While a number of theoretical perspectives and critiques have been used to study emergency powers, there has been little put forward by Marxists in the contemporary. Head puts forwards an invaluable contribution about such powers from this perspective whereby the West’s growing reliance and resort to use such inherently violent measures ‘points to the fact that the capitalist state is an instrument of class rule’ (143). He further adds: ‘For Marxists, therefore, the analysis of emergency powers cannot be separated from an examination of the socio-economic and class character of the state and government exercising the powers’ (Ibid). Therefore, capitalism and dictatorial powers go hand-in-hand to maintain the status quo of wealthy capitalist elites at the detriment of the masses. Head, using Marx and Engels, reminds us that law arises out of the relations of production and consciousness attached to it and that said relations are dynamic and can eventually lead to revolution. Finally, he notes that law is also an ideological form with an inherent class conflict that is found within the political superstructure and thus notions of legality are determined by materialism and not abstract idealism. Thus, those with state power will fashion the legal code to preserve and protect their interests.

After evaluating the legal and theoretical background of emergency powers, Head uses the three aforementioned case studies to emphasize the growing use of claims of emergency for governing in common law systems. Britain plays a fundamental role in the construction and expression of modern understandings of emergency powers via both statutory and non-statutory sources. Head critically reminds us that while the Civil Contingencies Act 2004 has constitutionalized some exceptional powers, it still provides the Crown with substantial royal prerogative for deploying the military and declaring martial law as it sees fit. He therefore argues that this violates centuries’ struggles for parliamentary and civilian control over the monarchy and such ‘power is incompatible with genuine democracy’ (171). Turning to the U.S., Head highlights the expansion and resort to executive/presidential power in which both the legislature and judiciary have played a largely deferential role. Throughout various presidencies, from Lincoln to Obama, there has been a tendency for using unilateral emergency powers ‘while seeking to maintain the appearance of a rule of law’ (180). In this sense the author notes that royal prerogative has been transformed into an executive/presidential power variant combined with the adoption of more Schmittian notions of executive authority in which, ‘[t]he sovereign is he who decides on the exception’ (Schmitt 2005: 1). Head notes that Australia’s emergency powers conundrum patterns those of the US as it relates to the elastic and vague nature of such powers and who can wield them, whether federal or state authorities with the former increasingly leading in this arena. Furthermore, the country also retains royal prerogative by way of the Queen’s representative, the Governor-General. In 1975 the Governor General at the time, Sir John Kerr, removed the democratically elected Whitlam government by invoking such authoritarian powers, Head notes. Overall, in all three aforementioned cases there have been increased complications, constitutionalization and expansion of extraordinary powers in response to a series of crises (real or imagined) spanning the twentieth and twenty-first centuries.

Head’s scholarly work is quite timely given the frequency of declarations of emergencies by both Western and non-Western governments. His efforts to include a Marxist analysis of historical modes of emergency rule are extremely useful in dissecting the historical foundations of such state devices. They aid in revealing the bourgeois class-character of the state machinery and the lengths at which it will go to preserve the liberal democracy and capitalism. This is in stark opposition to Schmitt’s earlier stinging critique of liberalism’s ineptitude for saving itself when confronted by and threatened by enemies in both The Concept of the Political and The Crisis of Parliamentary Democracy. Overall, the author’s work somewhat parallels William Scheuermann’s scholarship on the development and declaration of economic states of emergencies (SOE’s).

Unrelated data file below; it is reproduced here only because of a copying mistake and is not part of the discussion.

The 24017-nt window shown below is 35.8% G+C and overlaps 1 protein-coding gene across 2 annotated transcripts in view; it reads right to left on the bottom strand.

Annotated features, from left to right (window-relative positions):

Nonetheless, the author misses the mark a bit in trying to make the connection between Schmitt and the growing use of emergency provisions across the world. For example, while Schmitt’s juridico-political thoughts have been incorporated within the development of a unilateral American presidency, the author doesn’t provide much textual or practical examples in the case studies of Australia and the U.K. to trace and locate such a connection. In this sense, it seems that more of the blame can be attributed to royal prerogative and its inherent authoritarian traits. While the author delimited his study to primarily English-derived common law systems, the incorporation of post-colonial societies as case studies from either Africa, Asia or the Caribbean would have broadened the theoretical and practical understandings of emergency powers whereby a more blurred picture begins to emerge about the role of Schmitt in such places. Finally, the case of the U.K. provides a detailed overview of the past and current context of emergency powers, but it fails to show any sort of legal violations which have arisen in the contemporary due to such legislations and powers being implemented against the population in any targeted manner (racially, sexually or socio-economically). Despite these minor shortcomings, Head’s effort is surely guaranteed to provide students and scholars of emergency powers as well as laypeople some serious issues to contemplate and disentangle in order to develop a state that is fundamentally for the people and by the people.

20 January 2021

References

  • Schmitt, Carl 2005 Political Theology: Four Chapters on the Concept of Sovereignty trans. George Schwab, Chicago: University of Chicago Press.